(HealthDay News) — Vitamin D supplementation safely and substantially reduces the rate of moderate-to-severe chronic obstructive pulmonary disease (COPD) exacerbations in patients with baseline 25-hydroxyvitamin D levels <25 nmol/L, according to a review published online Jan. 10 in Thorax.
David A. Jolliffe, Ph.D., from the University of London, and colleagues conducted a systematic literature review to identify randomized controlled trials (RCTs) of vitamin D supplementation in patients with COPD who reported incidence of acute exacerbations.
Based on four included studies (total of 560 patients), the researchers found that supplementation did not influence the overall rate of moderate-to-severe COPD exacerbations (adjusted incidence rate ratio [aIRR], 0.94; 95 percent confidence interval [CI], 0.78 to 1.13). In participants with baseline 25-hydroxyvitamin D levels <25 nmol/L, protective effects were seen (aIRR, 0.55; 95 percent CI, 0.36 to 0.84), but these effects were not observed in patients with baseline 25-hydroxyvitamin D levels ≥25 nmol/L (aIRR, 1.04; 95 percent CI, 0.85 to 1.27; P for interaction = 0.015). There were no significant differences by vitamin D level seen in the proportion of participants experiencing at least one serious adverse event (adjusted odds ratio, 1.16; 95 percent CI, 0.76 to 1.75).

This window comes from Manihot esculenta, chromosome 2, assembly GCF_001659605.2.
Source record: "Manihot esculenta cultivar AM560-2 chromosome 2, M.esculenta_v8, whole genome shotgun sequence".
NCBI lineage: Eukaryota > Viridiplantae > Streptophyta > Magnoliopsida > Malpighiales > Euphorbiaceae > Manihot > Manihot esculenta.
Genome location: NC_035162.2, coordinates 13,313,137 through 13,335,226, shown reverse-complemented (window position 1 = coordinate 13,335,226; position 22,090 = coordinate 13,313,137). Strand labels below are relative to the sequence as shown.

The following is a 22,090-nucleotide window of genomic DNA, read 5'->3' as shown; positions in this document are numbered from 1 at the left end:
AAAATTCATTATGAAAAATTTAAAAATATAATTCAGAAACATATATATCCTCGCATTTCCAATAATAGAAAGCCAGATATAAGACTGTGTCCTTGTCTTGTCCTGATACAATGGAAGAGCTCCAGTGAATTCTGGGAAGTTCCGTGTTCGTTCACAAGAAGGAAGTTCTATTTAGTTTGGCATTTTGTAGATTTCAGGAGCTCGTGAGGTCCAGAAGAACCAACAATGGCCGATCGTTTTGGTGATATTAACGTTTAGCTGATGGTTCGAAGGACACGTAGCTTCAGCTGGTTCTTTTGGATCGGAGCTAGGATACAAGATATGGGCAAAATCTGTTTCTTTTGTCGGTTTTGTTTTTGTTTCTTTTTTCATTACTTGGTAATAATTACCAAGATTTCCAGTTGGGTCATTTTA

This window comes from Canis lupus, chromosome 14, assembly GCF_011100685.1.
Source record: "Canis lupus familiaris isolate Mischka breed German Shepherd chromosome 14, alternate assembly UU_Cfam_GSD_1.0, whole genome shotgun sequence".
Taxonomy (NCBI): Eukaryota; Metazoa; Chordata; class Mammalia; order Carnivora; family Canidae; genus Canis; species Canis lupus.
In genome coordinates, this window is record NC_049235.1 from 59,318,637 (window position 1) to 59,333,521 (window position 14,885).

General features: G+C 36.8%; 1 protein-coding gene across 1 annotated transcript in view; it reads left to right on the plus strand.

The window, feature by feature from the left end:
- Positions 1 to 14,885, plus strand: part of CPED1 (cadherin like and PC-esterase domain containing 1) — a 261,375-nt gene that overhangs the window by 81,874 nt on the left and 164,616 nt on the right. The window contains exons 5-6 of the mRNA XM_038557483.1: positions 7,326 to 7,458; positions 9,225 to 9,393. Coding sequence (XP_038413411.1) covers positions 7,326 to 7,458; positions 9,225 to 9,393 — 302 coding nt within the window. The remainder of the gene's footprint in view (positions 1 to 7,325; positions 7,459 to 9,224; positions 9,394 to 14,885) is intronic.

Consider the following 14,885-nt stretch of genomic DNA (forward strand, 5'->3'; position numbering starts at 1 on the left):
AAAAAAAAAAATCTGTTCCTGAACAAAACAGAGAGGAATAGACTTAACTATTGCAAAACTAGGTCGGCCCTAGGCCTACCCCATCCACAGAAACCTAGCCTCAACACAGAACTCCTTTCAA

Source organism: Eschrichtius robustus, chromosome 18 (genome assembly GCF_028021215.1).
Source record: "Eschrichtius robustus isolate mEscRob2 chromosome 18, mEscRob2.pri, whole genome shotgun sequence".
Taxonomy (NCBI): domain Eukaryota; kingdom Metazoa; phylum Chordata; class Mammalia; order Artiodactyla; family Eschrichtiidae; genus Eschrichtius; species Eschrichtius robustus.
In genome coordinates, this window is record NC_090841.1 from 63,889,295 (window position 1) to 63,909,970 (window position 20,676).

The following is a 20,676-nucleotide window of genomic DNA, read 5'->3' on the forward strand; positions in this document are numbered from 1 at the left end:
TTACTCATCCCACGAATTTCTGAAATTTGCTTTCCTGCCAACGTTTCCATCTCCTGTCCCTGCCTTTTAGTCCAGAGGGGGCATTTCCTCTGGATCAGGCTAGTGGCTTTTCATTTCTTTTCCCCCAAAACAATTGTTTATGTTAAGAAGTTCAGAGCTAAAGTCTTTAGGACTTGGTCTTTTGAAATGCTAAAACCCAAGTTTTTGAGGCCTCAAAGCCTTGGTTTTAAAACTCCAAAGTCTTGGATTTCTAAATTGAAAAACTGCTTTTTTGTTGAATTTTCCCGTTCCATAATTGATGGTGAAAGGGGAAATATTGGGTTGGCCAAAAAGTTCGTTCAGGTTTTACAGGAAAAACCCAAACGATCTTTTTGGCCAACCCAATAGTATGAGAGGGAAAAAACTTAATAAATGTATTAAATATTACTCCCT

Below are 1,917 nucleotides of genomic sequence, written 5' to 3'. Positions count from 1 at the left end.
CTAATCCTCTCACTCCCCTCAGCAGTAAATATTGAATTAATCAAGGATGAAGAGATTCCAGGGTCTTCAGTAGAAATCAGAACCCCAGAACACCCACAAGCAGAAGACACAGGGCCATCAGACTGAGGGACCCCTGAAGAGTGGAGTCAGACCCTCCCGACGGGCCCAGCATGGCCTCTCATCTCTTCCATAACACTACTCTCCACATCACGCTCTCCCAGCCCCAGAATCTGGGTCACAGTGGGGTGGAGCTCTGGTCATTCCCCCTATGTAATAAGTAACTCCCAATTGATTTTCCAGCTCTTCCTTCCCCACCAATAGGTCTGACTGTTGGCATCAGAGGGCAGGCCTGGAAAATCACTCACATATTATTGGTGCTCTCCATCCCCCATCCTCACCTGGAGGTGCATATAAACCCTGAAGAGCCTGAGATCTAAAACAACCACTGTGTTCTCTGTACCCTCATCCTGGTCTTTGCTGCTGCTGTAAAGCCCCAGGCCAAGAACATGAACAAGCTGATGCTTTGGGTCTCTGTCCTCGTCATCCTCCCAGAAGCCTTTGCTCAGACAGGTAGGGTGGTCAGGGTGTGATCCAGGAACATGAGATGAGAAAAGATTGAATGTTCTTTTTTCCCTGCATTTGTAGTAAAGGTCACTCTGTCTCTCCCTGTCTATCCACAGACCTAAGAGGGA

“Our findings support a strategy of routinely testing vitamin D status in patients with COPD who experience exacerbations and offering supplementation to those with circulating 25(OH)D concentrations of less than 25 nmol/L,” the authors write.